In this case, the stand taken by Boxing India has been criticized by the boxer and also the public at large. The submission made before the Hon’ble High Court in the plea challenging the suspension of Sarita Devi that no appeal lies against the decision of AIBA is misleading because Rule 61 of the Olympic Charter, which stands out as the constitutional framework of the Olympic Movement and is equally binding on the conduct of the Asian Games and Olympic Council of Asia, makes a reference to the Court of Arbitration for Sports . This therefore calls into question the stand of the national federation towards protecting the interests of its member athletes- especially because there are several precedents where players have been provided relief by CAS against the orders of international federations. A classic example is that of Swedish wrestler Ara Abrahamian. At the 2008 Beijing Olympics, Ara had lost his semifinal in the 84kg group to Italy’s Andrea Minguzzi but refused to accept the third place by stepping down from the podium. Consequently, the International Olympic Committee decided to ban him from the Olympics . However, the CAS backed Abrahamian’s view of corruption by the judges and nullified the ban imposed by the International Wrestling Federation . Such a settled position of law could have brought relief to Sarita Devi as well- provided the National Federation had shown more inclination to support her. In this case, although the suspended boxer was extended huge moral support by the nation at large, there was no official support from the National Federation for her to file an appeal against the suspension order.

As things stand, it is highly doubtful that the Indian Federation will support the boxer to appeal her suspension. The fact that the byelaws and statutes governing the sport of boxing at the international level prohibit recourse to ordinary courts of law means that although the matter is still pending before the Indian Judiciary, this route is unlikely to yield the boxer much relief. The domestic judicial system can be approached only on fundamental grounds or on conduct against the principles of natural justice. Therefore, it is still unclear what legal remedies are truly available to aggrieved sportspersons. On the one hand, l’affaire Sarita Devi shows up BI in poor light for its decision to not stand up for one of its athletes. On the other, the incident serves to reinforce the dominance of international governing bodies over national bodies.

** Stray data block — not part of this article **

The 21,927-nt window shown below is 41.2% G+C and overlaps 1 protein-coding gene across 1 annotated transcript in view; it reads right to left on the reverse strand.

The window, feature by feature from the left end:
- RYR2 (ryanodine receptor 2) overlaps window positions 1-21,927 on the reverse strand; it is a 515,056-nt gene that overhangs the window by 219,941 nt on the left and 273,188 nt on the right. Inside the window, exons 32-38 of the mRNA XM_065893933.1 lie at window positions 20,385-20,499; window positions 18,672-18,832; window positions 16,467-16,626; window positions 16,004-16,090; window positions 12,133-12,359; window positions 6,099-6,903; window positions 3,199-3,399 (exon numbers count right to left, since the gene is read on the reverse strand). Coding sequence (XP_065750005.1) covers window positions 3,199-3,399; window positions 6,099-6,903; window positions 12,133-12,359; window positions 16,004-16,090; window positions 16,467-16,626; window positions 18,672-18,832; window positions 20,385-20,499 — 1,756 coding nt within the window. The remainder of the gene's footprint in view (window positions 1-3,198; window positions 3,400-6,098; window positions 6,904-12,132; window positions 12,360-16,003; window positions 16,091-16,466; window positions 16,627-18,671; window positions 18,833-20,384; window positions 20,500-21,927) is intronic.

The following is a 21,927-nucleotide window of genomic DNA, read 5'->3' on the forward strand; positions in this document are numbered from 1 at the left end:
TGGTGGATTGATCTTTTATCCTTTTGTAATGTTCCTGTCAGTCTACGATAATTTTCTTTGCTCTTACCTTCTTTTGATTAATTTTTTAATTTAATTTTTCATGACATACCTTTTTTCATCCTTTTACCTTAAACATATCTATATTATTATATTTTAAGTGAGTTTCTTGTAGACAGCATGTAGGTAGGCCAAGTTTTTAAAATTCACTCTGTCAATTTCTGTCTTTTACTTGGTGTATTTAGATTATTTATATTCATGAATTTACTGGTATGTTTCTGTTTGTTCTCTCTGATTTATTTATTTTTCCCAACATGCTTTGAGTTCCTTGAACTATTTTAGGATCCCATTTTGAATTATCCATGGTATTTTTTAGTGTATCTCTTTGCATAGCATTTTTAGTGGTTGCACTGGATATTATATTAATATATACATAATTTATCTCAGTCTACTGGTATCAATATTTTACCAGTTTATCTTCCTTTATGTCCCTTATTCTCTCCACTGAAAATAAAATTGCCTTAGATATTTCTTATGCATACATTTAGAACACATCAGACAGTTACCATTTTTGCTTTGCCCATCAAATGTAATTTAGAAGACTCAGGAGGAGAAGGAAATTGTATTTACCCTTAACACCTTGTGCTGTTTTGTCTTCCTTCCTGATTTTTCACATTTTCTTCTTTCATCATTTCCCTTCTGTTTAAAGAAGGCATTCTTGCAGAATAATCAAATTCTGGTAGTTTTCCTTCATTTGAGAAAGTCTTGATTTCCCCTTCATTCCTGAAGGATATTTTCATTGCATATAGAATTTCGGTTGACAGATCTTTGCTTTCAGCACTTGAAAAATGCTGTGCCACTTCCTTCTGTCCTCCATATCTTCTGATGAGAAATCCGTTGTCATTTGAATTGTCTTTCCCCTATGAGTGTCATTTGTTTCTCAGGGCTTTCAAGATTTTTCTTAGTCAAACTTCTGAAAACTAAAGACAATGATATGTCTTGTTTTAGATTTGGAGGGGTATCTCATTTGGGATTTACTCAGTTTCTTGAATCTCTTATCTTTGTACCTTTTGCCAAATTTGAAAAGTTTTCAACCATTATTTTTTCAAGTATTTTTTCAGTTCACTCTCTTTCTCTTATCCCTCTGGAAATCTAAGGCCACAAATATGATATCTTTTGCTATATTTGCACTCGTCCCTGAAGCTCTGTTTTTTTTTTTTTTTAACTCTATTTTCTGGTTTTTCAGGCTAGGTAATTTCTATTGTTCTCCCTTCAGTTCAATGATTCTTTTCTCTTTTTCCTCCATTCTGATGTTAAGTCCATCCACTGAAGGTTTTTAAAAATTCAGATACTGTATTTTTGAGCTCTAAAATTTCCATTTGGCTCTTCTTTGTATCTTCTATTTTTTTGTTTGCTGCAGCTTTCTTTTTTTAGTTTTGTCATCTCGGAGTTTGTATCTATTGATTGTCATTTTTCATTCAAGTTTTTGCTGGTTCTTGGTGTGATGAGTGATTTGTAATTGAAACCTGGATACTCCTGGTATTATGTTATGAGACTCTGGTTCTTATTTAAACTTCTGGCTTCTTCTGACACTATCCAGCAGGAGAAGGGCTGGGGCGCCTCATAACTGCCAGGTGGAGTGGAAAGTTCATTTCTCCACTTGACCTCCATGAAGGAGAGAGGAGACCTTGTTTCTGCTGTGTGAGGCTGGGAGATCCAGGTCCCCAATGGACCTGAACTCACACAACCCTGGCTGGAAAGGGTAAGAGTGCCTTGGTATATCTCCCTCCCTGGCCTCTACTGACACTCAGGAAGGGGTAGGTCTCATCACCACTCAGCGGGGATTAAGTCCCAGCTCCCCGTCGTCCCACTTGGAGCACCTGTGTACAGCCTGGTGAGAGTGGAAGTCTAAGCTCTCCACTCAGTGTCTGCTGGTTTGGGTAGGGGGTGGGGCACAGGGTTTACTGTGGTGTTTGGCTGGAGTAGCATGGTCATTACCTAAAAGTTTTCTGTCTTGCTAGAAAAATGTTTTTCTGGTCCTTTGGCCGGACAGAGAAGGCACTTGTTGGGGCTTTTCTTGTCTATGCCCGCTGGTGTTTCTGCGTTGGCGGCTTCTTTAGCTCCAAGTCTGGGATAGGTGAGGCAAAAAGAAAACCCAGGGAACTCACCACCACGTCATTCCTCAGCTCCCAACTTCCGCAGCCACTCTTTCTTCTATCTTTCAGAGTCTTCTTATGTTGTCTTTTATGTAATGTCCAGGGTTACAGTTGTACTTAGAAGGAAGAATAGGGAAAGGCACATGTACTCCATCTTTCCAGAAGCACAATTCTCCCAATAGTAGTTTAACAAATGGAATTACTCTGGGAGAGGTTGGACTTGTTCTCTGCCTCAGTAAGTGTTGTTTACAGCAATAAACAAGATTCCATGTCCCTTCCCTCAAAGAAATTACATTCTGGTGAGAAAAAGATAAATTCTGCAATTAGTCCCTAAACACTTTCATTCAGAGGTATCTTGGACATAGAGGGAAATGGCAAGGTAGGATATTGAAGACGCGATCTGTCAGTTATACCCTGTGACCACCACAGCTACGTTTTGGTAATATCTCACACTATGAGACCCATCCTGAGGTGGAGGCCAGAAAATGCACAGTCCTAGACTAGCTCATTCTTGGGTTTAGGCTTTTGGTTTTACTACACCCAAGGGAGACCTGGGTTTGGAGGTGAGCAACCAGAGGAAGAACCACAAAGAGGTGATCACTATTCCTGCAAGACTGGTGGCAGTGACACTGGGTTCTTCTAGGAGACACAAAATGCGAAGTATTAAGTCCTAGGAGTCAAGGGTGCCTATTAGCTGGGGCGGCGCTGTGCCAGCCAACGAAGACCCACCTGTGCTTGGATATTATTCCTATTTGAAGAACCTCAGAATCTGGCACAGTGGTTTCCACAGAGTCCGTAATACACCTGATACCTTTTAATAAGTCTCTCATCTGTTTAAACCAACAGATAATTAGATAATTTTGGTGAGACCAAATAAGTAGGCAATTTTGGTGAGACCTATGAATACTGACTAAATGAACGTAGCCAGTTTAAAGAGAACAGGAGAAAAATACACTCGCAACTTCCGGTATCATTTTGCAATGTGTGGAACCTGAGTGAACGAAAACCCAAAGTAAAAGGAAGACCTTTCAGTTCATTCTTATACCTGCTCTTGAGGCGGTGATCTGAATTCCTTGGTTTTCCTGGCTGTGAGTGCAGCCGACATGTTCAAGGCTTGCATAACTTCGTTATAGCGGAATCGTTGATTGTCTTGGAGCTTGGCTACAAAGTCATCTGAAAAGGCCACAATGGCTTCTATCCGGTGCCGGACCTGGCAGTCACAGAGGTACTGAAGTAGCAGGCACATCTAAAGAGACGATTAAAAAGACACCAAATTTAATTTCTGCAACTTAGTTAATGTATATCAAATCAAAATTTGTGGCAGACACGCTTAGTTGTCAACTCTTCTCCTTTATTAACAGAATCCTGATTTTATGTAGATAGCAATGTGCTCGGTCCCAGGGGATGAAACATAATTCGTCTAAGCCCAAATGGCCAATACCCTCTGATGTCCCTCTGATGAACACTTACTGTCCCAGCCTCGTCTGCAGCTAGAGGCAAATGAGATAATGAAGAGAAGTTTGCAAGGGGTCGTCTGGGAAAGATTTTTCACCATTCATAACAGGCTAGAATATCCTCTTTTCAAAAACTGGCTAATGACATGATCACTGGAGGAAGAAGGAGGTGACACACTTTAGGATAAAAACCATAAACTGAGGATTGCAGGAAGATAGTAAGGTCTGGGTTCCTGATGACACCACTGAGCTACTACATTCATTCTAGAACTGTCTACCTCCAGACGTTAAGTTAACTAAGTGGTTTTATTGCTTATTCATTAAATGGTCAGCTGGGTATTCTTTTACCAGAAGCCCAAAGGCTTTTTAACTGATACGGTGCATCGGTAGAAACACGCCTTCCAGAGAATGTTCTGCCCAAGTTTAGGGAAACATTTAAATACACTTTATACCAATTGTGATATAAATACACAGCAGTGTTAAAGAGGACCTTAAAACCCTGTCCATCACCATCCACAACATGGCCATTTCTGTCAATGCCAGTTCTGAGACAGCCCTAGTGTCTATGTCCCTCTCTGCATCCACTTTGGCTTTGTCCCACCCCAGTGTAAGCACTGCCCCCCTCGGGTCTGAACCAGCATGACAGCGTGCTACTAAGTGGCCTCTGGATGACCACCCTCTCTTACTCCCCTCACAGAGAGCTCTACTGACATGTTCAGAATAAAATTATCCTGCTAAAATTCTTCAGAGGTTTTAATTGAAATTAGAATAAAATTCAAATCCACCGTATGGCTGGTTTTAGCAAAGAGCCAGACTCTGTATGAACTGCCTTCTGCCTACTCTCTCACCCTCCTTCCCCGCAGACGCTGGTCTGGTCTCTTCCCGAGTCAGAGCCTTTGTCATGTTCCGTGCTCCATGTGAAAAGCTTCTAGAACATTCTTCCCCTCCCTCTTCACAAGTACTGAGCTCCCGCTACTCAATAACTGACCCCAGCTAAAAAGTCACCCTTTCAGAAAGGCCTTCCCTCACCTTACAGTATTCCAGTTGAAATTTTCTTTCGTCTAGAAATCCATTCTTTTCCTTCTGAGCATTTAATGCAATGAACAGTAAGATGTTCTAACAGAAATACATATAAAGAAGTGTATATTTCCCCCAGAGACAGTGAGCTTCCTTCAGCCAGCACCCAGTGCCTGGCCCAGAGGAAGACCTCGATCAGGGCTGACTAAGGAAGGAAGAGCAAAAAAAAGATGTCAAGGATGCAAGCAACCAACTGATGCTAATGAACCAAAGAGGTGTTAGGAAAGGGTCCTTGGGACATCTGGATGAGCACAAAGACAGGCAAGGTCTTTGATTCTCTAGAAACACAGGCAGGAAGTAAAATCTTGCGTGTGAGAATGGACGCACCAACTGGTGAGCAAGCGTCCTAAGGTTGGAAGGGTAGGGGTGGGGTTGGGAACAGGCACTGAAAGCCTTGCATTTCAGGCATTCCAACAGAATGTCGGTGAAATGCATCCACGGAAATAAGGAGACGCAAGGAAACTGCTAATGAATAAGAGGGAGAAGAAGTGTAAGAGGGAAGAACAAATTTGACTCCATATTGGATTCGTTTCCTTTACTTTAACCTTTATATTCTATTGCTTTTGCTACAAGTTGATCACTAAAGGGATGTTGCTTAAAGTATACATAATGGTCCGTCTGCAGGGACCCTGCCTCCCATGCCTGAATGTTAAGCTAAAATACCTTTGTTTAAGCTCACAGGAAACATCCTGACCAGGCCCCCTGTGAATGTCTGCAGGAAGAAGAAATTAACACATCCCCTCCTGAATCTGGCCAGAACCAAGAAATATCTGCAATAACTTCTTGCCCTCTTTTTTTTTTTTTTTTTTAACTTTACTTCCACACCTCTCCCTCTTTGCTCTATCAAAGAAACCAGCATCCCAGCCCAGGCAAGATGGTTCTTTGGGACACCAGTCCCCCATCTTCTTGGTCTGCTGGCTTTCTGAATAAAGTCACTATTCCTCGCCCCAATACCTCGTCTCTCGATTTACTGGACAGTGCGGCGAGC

It is fairly evident that the case was mishandled from the very beginning- the original protest itself was not lodged as per the Rules. Subsequently, avenues to explore various options of appeal against the suspension do not seem to have been adequately considered. Not many Indian Athletes are technically competent to understand the nuances of tricky technical rules; however the incident raises a big question mark over the large contingent of officials travelling with the athletes. Surely, IOA and the various sports federations must ensure that accompanying officials are made aware of the rules of the competition and equipped with adequate information and the necessary authority to protect the interest of athletes, coaches, support staff and federations so that they can stand by the athletes and do their best to protect their valid interests instead of leaving them at the mercy of International Federations and perhaps God.

Share this:

Leave a Reply

Your Email address will not be published. Required fields are marked *